Anyway, it's a good looking saddle and has a big popularity in the womens' peloton.
It reminds me of my long time favourite, Fi'zi:k Pavé, but a bit wider and thicker padding.
Titanium rails and a Microtex cover.
Let the ladies tell how it rides.
Or the men, who rode this saddle for a longer time.

Look PP56 pedals

Just like on my Look PP75 pedals, also no production date, year or code on these. And no type indication either.
These pedals could be Look PP56 Touring from 1988, but I'm not really sure.
They look a bit more modern, because the design is less bulky, better finish and big Look logos on the back clips. The clips are a bit smaller and pivot around an axle / Allen key bolt, that can be removed. Also different from the PP75, these pedals have no preload adjustment.
The bearing system is the same, despite the different dust caps. The hexagon design of the PP75 caps/nuts has been replaced by a sleeker, flat and round shape. Instead of a bench vice, open end wrench or adjustable wrench, a special tool has to be used to remove and install the dimpled caps. Circlip or needle-nosed pliers work very well.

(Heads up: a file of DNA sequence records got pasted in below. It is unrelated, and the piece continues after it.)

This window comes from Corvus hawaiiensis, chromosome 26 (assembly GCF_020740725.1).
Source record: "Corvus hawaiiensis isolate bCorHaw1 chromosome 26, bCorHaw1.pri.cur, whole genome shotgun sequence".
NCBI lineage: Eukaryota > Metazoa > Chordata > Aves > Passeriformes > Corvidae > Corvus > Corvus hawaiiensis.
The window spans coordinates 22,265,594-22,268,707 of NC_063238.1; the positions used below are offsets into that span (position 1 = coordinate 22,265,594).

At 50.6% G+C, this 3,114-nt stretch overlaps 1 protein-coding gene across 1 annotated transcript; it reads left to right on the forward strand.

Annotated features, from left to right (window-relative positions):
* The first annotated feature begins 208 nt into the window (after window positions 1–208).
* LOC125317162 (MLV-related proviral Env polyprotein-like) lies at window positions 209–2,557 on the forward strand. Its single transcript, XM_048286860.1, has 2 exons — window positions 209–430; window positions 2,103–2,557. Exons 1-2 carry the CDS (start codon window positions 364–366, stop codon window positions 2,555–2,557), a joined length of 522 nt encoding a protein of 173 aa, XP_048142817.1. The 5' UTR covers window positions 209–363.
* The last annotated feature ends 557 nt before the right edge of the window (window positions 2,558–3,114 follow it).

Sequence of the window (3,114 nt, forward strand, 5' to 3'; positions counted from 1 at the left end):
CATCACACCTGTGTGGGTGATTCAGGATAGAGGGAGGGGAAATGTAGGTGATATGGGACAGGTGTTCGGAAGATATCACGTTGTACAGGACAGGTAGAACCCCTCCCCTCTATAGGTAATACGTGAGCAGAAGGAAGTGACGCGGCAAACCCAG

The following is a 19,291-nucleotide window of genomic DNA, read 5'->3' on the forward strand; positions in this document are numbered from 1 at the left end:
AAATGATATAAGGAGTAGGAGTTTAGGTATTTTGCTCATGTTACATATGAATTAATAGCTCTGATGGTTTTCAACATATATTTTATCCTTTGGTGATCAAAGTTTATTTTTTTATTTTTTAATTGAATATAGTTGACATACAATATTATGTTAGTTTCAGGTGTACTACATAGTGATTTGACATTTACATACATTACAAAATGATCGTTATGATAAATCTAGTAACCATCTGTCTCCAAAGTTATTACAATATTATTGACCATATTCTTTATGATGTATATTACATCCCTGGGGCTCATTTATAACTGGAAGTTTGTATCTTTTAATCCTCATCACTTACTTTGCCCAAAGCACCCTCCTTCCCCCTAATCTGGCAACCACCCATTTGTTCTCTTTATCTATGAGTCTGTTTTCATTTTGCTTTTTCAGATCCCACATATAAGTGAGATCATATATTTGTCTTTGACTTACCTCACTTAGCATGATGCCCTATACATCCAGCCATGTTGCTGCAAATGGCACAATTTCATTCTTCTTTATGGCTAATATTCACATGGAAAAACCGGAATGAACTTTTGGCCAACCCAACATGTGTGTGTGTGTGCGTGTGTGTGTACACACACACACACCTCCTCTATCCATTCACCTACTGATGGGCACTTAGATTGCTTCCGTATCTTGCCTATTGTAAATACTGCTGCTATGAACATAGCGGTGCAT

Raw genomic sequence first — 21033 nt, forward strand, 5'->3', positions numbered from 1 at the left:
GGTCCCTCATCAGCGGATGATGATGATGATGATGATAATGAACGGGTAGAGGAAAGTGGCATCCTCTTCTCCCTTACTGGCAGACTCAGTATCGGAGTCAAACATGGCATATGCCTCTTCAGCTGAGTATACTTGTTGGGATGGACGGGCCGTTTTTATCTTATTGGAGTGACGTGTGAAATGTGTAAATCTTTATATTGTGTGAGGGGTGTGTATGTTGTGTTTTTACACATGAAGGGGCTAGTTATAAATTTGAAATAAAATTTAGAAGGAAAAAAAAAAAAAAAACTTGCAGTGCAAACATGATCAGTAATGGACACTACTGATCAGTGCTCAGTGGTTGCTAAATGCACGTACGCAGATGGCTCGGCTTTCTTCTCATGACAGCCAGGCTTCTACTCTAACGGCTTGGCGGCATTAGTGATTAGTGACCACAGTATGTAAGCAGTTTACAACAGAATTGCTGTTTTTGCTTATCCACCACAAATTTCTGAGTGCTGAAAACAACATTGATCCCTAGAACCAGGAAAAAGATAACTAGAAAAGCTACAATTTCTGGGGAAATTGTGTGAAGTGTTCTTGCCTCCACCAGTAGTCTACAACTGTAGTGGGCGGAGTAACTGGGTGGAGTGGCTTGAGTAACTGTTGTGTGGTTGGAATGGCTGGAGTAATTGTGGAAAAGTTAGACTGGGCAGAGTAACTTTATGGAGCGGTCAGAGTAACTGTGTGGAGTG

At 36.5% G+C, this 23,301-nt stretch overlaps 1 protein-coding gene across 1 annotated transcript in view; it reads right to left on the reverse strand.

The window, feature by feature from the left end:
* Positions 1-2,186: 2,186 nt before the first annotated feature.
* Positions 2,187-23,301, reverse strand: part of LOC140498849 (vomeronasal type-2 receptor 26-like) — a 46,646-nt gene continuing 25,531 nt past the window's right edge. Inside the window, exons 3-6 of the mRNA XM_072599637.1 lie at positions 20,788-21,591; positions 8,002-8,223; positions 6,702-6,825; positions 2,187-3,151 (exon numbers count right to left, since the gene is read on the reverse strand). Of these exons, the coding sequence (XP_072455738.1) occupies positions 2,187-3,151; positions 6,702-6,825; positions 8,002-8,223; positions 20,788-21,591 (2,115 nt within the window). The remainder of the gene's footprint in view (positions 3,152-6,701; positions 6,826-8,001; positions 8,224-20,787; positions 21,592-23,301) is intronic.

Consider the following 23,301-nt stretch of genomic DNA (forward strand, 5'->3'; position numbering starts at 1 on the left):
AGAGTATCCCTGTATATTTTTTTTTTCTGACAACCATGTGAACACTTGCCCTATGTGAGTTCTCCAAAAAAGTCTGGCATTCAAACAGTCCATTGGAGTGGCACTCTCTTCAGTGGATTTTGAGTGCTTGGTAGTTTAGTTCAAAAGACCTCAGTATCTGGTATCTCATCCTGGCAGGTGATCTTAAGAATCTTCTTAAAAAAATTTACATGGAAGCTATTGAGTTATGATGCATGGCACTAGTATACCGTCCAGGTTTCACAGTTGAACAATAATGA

NOTE: I hope the type indication is correct, because I see some strange things on The Web. Please let me know if you think that this is right or wrong. Thanks a lot.

Reydel GTi saddle

Reydel is a well known name for cycling freaks. The french bike saddles are pretty rare, but mainly because the Reydel name was on the jersey of Sean Kelly and his teams (SEM, Skil), people may remember it.
The same goes for me. I've never owned a Reydel saddle, even haven't seen one, as far as I can remember. But as a real equipment lover, I'm familiar with the name since the 1980s and know that they supply the saddles to the teams.
Well, Sean Kelly is a cycling hero and thanks to the efforts of the marketing people at Reydel, his name is related to the saddle brand forever.
So, I just needed to buy a Reydel racing saddle. This GTi I found on Ebay is a nice saddle that reminds me of a Selle Italia Turbo. Searching on the web a bit more resulted into a small disappointment. Suddenly I saw a picture of a Reydel Pro and at that moment I realized that that was the model Kelly used.